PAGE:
You’re raising a family in New York. What makes NYC a great place for kids to grow up?
It’s an electric, magnetic city. It’s an amazing environment for children to be raised in because you have access to the Met, the MoMA, the Guggenheim, Central Park. You have restaurants like Sweetie Pie, where you can get ice cream sandwiches for $100, and you can go on the street and get a hotdog for a dollar.
I know you travel a lot. Where are your favorite places to go with the girls?
I always say New York is where I work and the Hamptons is where I live. I love the Hamptons; I spend a lot of time there. There are obviously other places around the country that I love to be. But if you ask me what I like to do, I like to bike ride with my kids down the street. That’s what I love to do.
Even with your busy schedule, you always manage to look fabulous. Do you have any quick style tips for moms on the go?
Always have a great hair colorist. I get my hair colored at AKS. I can be in a T-shirt, I can be in a beautiful dress, but if my hair looks good and it’s clean, then it sets the tone for everything else.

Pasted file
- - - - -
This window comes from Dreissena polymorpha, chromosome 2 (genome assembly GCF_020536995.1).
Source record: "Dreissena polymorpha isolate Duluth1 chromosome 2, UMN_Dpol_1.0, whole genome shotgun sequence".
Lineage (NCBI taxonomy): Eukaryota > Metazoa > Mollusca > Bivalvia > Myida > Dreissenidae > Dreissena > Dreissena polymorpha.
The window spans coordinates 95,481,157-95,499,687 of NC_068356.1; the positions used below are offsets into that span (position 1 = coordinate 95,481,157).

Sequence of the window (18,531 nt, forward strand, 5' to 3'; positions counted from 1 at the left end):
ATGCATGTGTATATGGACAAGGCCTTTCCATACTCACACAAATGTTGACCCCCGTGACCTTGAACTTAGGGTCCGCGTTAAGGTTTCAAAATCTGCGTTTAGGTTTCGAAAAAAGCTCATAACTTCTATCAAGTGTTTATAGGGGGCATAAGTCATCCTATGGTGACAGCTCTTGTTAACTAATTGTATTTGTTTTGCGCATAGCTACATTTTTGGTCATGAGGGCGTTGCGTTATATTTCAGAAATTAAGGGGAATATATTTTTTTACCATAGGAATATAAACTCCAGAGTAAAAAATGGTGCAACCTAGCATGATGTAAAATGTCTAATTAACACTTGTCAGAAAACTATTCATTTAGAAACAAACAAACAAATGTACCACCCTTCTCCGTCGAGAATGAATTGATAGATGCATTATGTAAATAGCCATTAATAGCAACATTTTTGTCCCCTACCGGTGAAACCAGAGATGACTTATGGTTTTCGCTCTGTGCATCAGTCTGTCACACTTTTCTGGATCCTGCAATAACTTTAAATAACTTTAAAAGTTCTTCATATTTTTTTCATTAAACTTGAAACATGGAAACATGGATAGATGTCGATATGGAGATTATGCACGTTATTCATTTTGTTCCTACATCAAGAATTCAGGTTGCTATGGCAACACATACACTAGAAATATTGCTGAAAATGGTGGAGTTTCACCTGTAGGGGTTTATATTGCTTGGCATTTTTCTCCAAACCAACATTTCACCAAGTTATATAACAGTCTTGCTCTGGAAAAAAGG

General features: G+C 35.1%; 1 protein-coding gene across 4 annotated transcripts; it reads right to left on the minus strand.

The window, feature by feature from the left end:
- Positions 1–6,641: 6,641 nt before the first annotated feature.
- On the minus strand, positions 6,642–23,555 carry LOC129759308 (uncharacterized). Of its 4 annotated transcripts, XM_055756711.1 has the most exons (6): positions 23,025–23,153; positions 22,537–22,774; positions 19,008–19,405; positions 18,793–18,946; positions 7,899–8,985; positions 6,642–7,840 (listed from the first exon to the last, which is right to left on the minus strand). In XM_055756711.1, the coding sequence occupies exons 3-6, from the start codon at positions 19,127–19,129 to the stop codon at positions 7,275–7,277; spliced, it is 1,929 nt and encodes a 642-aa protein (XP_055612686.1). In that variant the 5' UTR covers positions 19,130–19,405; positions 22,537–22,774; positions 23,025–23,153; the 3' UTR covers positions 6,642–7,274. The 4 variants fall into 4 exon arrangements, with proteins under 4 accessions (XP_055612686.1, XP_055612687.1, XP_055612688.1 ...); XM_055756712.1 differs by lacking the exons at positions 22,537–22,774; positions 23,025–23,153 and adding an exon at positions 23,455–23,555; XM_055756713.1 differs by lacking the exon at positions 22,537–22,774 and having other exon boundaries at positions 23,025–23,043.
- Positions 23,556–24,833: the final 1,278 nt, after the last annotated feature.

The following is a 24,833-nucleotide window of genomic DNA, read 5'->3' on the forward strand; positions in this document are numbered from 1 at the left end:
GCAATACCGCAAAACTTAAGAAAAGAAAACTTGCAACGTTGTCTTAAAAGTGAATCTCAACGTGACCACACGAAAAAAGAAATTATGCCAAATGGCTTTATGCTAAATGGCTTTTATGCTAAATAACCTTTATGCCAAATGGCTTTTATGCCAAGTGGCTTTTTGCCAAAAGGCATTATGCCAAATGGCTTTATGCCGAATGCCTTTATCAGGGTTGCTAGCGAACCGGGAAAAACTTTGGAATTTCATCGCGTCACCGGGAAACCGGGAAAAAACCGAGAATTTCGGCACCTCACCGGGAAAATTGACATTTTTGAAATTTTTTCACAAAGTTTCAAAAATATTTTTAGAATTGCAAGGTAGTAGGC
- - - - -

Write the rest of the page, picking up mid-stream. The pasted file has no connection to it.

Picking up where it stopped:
Now I’ve read your favorite question to ask in interviews is: “If you could be someone else, who would it be?” So …
I’d be Peggy Guggenheim. She was married to Yves Klein and she brought all the Abstract Impressionists from Europe, during the War, to the Hamptons. I love that she was a pioneer. She had all this money and instead of being like, I’m going to be rich and go to Chanel and have 15,000 dresses made, she took all these artists, she saved their lives, and she was basically the backbone of what we call modern art today. I really like people that are out of the box. I really like people that think differently and are helpful, I find that to be really evocative.
What’s next for you?
I’m working on my different projects. What I really want to do with everything that’s been happening with Housewives is to be able to build a charity that my children will be able to take on later. That’s really the main focus for me is to create awareness and build a name so I can do something great for my kids.